Facebook Opens a Command Post to Thwart Election Meddling in Europe

DUBLIN — Inside a large room in Facebook’s European headquarters in Ireland’s capital, about 40 employees sit at rows of desks, many with two computer screens and a sign representing a country in the European Union.

Large screens at the front display charts and other information about trends on the social network’s services, including Instagram and the messaging app WhatsApp. In the back, muted televisions broadcast BBC and other European news stations.

The cramped space is home to Facebook’s newly opened operations center to oversee the European Union’s parliamentary election, which will be held May 23 to May 26 in 28 countries.

Modeled after the “war room” that the Silicon Valley company created before last year’s midterm elections in the United States, the people inside are tasked with washing Facebook of misinformation, fake accounts and foreign meddling that could sway European voters. A similar command post was set up in Singapore for elections in India.

Eager to show it is taking threats seriously as it faces pressure from governments across Europe to protect the integrity of the election, Facebook invited about two dozen journalists to visit its hub last week.

“We are fundamentally dealing with a security challenge,” said Nathaniel Gleicher, Facebook’s head of cybersecurity policy. “There are a set of actors that want to manipulate public debate.”

The social network has good reason to be proactive after Russians used the platform to influence American voters in the 2016 presidential election. The company has since taken down several networks of accounts linked to foreign-influence campaigns, including some targeting users in Europe.

The European election will determine who controls the European Parliament and sets the agenda of the European Union for the next five years. It will influence how the region grapples with issues like Britain’s exit from the European Union, immigration, income inequality and the rise of extremist ideologies. European leaders have warned that foreign groups will use social media to manipulate public opinion.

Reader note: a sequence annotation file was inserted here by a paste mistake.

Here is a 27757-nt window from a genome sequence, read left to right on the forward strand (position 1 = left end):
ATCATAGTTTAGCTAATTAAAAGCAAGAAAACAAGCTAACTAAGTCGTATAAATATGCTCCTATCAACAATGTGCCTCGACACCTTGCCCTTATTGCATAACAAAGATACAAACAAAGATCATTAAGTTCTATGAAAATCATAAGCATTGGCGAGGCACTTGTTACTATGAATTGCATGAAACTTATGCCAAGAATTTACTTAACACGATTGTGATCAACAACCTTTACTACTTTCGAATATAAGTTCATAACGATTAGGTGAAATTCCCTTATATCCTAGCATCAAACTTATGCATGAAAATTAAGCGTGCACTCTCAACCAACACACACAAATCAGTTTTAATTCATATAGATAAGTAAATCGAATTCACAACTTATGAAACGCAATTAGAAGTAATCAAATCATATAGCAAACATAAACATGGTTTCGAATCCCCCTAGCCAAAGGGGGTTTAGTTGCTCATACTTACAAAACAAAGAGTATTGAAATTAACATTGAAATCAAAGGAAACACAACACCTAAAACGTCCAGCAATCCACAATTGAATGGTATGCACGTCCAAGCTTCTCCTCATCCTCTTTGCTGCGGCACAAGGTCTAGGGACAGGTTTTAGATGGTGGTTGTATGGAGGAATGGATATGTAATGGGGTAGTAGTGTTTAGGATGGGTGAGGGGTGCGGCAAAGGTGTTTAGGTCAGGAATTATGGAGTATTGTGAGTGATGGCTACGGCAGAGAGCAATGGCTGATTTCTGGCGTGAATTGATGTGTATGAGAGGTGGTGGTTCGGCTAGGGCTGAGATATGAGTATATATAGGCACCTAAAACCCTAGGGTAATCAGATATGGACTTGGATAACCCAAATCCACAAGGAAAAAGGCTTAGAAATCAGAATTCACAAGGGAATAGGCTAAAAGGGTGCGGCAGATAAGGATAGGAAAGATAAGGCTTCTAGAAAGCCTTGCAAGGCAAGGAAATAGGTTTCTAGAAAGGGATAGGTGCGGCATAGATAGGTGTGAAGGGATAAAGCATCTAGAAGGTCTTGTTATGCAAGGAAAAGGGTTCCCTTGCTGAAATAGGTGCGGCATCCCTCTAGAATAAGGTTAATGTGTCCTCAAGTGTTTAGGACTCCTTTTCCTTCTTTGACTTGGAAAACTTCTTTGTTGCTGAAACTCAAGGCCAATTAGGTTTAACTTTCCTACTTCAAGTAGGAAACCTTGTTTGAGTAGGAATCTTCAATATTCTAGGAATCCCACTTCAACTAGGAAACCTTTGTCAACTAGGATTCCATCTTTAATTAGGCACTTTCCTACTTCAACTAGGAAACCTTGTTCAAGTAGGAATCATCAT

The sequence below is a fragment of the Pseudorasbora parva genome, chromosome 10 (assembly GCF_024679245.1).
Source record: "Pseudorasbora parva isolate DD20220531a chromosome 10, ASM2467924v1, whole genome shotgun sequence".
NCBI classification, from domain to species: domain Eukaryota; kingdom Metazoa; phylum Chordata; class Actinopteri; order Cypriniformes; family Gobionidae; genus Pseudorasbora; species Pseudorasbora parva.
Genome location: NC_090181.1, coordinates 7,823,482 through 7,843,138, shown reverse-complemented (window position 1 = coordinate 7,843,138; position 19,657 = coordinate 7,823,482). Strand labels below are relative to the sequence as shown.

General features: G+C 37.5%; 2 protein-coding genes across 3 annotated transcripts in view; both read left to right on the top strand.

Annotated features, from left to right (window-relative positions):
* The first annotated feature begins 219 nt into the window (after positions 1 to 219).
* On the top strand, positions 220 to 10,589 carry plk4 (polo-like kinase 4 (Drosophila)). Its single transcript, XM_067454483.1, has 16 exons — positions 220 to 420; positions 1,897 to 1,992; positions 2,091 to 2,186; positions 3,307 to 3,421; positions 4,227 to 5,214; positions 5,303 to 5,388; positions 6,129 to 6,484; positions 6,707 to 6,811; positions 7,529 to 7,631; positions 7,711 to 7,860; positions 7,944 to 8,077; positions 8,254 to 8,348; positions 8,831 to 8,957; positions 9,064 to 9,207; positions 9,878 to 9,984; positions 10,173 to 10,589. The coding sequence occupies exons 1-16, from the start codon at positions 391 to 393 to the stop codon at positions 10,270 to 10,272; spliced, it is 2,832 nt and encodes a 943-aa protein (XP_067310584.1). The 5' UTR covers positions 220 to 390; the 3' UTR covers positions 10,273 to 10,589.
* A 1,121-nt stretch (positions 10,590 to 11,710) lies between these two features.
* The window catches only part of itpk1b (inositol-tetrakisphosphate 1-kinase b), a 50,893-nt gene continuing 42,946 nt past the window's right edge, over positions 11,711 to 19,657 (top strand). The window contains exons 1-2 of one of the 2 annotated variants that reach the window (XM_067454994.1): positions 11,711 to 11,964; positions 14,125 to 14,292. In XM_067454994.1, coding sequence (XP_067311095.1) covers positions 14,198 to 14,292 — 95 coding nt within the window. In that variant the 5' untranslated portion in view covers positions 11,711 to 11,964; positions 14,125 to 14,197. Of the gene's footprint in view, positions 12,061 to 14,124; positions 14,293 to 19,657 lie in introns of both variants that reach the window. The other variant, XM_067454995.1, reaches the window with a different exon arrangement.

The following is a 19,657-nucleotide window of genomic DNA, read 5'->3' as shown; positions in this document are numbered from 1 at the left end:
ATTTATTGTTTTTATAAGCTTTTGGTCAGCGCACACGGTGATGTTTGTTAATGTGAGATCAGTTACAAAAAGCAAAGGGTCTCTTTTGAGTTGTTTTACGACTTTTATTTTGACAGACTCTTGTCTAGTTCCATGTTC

Facebook is becoming more aggressive in regulating content after initially trying to avoid entanglement in free speech issues. Last week, it barred the conspiracy theorist Alex Jones and several other divisive figures from its platforms.

The company is also under pressure from regulators. European leaders are considering new policies to force tech giants to rid their platforms of misinformation, hate speech and extremist content. Facebook faces several investigations related to its handling of user data.

The election center in Dublin will be open through this month’s vote. Data analysts, content moderators, engineers and attorneys from across Facebook were flown in from around the world. All 24 of the European Union’s official languages are represented.

Inside the room, employees — many in jeans, T-shirts and hoodies — appeared to be mostly in their 20s or 30s. Many seemed to be browsing news articles from the country they were overseeing.

It’s hard to know what effect their work may have beyond public relations. Facebook allowed journalists to observe for only a few minutes. Citing security concerns, the company didn’t allow employee interviews, and it limited what could be photographed.

Facebook also wouldn’t say what actions the European team had taken since the center opened last week, other than it had reviewed “hundreds” of pieces of material. The team is alerted to questionable content by an automated system that finds problematic content, or when there’s a surge in the flagging of a piece of content by users, said Lexi Sturdy, a public policy manager brought to Dublin from Facebook’s headquarters in Menlo Park, Calif., to oversee the effort.

Depending on the language or the country where the post, video or photo originated, a team member reviews the material and decides whether to recommend that it be taken down. The ultimate decision is made by an employee who decides if the content meets the company’s user guidelines. In some instances, what’s flagged will lead to a bulk takedown of posts and accounts.

But even as Facebook outlined how ready it was, the platform remains vulnerable. Researchers recently highlighted the use of WhatsApp to spread misinformation ahead of elections in Spain last week. Another persistent problem is material about news events or politics that don’t technically violate Facebook’s policies but is used by far-right and other groups to exaggerate divisions in countries.

And as Facebook clamps down on certain forms of bad behavior, like the use of fake accounts, new methods always emerge.

The goal over time, Mr. Gleicher said, is to “make the platform much more resistant to the kind of manipulation they are trying to use.”